'R.I.P.D.' has been billed as 'Men in Black' meets 'Ghostbusters,' and it does bring to mind these two earlier films.  Like MIB, it is also based on a Dark Horse comic title, and as derivative as it may be, it's still a fun-filled popcorn flick and entertaining as hell.  For those unfamiliar with the title, 'R.I.P.D.' stands for 'Rest In Peace Department,' a law enforcement agency staffed with dead cops from different eras who are tasked with apprehending 'deados,' fugitive evil souls who have escaped eternal judgement (okay, going to 'hell').  In that sense, it is reminiscent of the short-lived but well liked WB series 'Reaper.'
As a supernatural buddy-cop comedy, 'R.I.P.D.' surprisingly works due to the chemistry between Jeff Bridges as a gunslinger lawman from the Old West and Ryan Reynolds, a contemporary cop murdered by his corrupt partner (Kevin Bacon).  Bridges is simply a hoot throughout the movie as Roy Pulsipher, but Reynolds is also very good with his sardonic deadpan humor.  And as the villain, Kevin Bacon portrayed his role with the same stab-you-in-the-back smarminess as he did in 'Super.'  In a very funny twist, which is no less funny despite the fact that it's given away in the movie's trailer, the two lawmen appear very different to mortals on earth.
Let's face it, 'R.I.P.D.' is far from a great movie, but it's not nearly as bad as the critics would have us believe.  It's really a shame that this movie, with a budget of $130 million, is all but assured to be the latest summer blockbuster to bomb at the box office.  Too bad.
Grade: B

Saturday, July 13, 2013

Robot Jox

Japanese kaiju gets a big boost in 'Pacific Rim,' Guillermo Del Toro's action-packed, visually stunning mecha-versus-monster smackdown guaranteed to fill every fanboy's heart with joy.  Being a kaiju fan (I grew up watching Ultraman and Godzilla), PR is one of my most anticipated movies of the summer.  The movie is also influenced by Japanese mecha anime such as 'Mobile Suit Gundam' and 'Neon Genesis Evangelion.'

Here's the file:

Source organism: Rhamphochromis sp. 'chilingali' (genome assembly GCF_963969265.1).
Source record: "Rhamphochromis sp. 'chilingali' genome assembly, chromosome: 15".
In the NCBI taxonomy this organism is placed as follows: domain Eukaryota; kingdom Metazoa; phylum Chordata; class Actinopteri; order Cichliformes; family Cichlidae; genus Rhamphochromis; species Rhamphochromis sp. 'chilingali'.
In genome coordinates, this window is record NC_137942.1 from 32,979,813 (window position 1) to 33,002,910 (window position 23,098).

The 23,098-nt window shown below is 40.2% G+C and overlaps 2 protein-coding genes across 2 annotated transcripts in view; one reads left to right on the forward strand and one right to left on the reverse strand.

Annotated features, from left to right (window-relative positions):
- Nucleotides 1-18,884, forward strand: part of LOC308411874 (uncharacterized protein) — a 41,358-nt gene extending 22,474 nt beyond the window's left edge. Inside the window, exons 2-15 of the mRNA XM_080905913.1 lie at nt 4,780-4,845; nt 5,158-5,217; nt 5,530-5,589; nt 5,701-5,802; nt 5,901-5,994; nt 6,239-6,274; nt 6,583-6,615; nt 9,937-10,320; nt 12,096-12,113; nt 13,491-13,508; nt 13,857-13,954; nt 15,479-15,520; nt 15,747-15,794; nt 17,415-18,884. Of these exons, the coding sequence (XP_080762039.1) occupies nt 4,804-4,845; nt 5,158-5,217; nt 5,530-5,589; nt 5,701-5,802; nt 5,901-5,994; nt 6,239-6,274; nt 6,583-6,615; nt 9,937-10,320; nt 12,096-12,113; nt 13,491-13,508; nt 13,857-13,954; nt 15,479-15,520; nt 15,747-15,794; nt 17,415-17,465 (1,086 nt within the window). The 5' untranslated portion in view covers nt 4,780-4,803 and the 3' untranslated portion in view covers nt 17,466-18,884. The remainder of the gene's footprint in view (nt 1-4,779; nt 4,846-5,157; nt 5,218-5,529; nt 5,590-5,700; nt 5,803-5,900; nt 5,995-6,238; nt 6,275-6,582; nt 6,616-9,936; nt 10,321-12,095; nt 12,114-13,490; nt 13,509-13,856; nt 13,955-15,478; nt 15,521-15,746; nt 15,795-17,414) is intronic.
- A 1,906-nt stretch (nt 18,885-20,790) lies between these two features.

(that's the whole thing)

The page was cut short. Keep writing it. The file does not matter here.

The story of PR is straightforward enough.  Giant monsters emerge from an extra-dimensional portal beneath the Pacific Ocean.  They terrorize and perform 'urban renewal' to cities along the Pacific Rim, killing millions, and humanity is forced to create its own 'monsters' in the form of towering, nuclear reactor-powered mechas called Jaegers (Hunters) to fight them.  When a movie is premised on a supernatural conceit like the fact that the monsters come from another dimension, or that they can magically spawn more frequently and evolve to ever deadlier 'categories' (like hurricanes) in a war of escalation,  we really shouldn't be asking overly logical questions like why earth's defenders didn't just nuke the monsters before they reach the coastline or why the Jaegers are armed mainly for hand-to-hand combat rather than with stand-off, long-range weaponry to engage them from afar. 
As in his 'Hellboy' movies and 'Pan's Labyrinth,' Del Toro is a true auteur when it comes to visual style and aesthetic.   In PR, the kaiju designs are inspired by dinosaurs, reptiles, crustaceans, and even Francisco Goya's famous painting 'The Colossus.'  The Jaegers likewise are all distinctive, designed to give each its unique 'national' character: USA's 'Gipsy Danger' (below) looks 'western,' combining elements of Halo and Iron Man. 'Cherno Alpha' is a behemoth of brutal functionality, a superheavy tank of a Jaeger you will have no trouble at all identifying as 'Russian.'  The Chinese Jaeger with a 3-man crew, 'Crimson Typhoon,' is red, high-tech looking and very stylish, as befits the rising 'Dragon from the East.'  The gladiatorial-style clashes between heavy-metal Jaegers and tough flesh-and-hide kaiju, up close and intense, were either fought in the rainy night or underwater, lending the movie its atmosphere and tone.